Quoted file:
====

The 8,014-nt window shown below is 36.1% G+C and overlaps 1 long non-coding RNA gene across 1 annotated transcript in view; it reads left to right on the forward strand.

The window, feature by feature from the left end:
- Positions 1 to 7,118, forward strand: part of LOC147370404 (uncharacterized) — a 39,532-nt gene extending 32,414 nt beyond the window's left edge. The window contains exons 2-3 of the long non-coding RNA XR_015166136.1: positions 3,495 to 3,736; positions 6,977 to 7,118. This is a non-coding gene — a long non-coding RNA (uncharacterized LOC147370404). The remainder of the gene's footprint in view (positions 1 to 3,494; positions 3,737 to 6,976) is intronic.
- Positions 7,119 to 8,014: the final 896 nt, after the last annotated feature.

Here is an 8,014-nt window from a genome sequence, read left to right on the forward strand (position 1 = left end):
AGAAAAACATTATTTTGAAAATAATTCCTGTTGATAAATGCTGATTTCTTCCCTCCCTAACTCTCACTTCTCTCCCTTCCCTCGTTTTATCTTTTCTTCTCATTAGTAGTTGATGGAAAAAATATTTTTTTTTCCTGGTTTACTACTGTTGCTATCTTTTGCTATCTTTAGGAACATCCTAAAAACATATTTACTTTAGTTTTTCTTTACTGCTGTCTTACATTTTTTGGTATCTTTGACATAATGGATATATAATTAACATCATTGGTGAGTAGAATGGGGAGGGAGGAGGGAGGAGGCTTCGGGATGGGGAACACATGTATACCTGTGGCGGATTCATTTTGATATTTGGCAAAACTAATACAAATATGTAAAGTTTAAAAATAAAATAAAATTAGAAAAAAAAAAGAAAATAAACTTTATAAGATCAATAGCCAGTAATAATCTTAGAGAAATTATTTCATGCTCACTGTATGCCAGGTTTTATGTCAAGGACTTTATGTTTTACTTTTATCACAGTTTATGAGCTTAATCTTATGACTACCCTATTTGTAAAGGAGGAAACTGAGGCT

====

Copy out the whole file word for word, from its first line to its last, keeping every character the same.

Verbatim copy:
The 8,014-nt window shown below is 36.1% G+C and overlaps 1 long non-coding RNA gene across 1 annotated transcript in view; it reads left to right on the forward strand.

The window, feature by feature from the left end:
- Positions 1 to 7,118, forward strand: part of LOC147370404 (uncharacterized) — a 39,532-nt gene extending 32,414 nt beyond the window's left edge. The window contains exons 2-3 of the long non-coding RNA XR_015166136.1: positions 3,495 to 3,736; positions 6,977 to 7,118. This is a non-coding gene — a long non-coding RNA (uncharacterized LOC147370404). The remainder of the gene's footprint in view (positions 1 to 3,494; positions 3,737 to 6,976) is intronic.
- Positions 7,119 to 8,014: the final 896 nt, after the last annotated feature.

Here is an 8,014-nt window from a genome sequence, read left to right on the forward strand (position 1 = left end):
AGAAAAACATTATTTTGAAAATAATTCCTGTTGATAAATGCTGATTTCTTCCCTCCCTAACTCTCACTTCTCTCCCTTCCCTCGTTTTATCTTTTCTTCTCATTAGTAGTTGATGGAAAAAATATTTTTTTTTCCTGGTTTACTACTGTTGCTATCTTTTGCTATCTTTAGGAACATCCTAAAAACATATTTACTTTAGTTTTTCTTTACTGCTGTCTTACATTTTTTGGTATCTTTGACATAATGGATATATAATTAACATCATTGGTGAGTAGAATGGGGAGGGAGGAGGGAGGAGGCTTCGGGATGGGGAACACATGTATACCTGTGGCGGATTCATTTTGATATTTGGCAAAACTAATACAAATATGTAAAGTTTAAAAATAAAATAAAATTAGAAAAAAAAAAGAAAATAAACTTTATAAGATCAATAGCCAGTAATAATCTTAGAGAAATTATTTCATGCTCACTGTATGCCAGGTTTTATGTCAAGGACTTTATGTTTTACTTTTATCACAGTTTATGAGCTTAATCTTATGACTACCCTATTTGTAAAGGAGGAAACTGAGGCT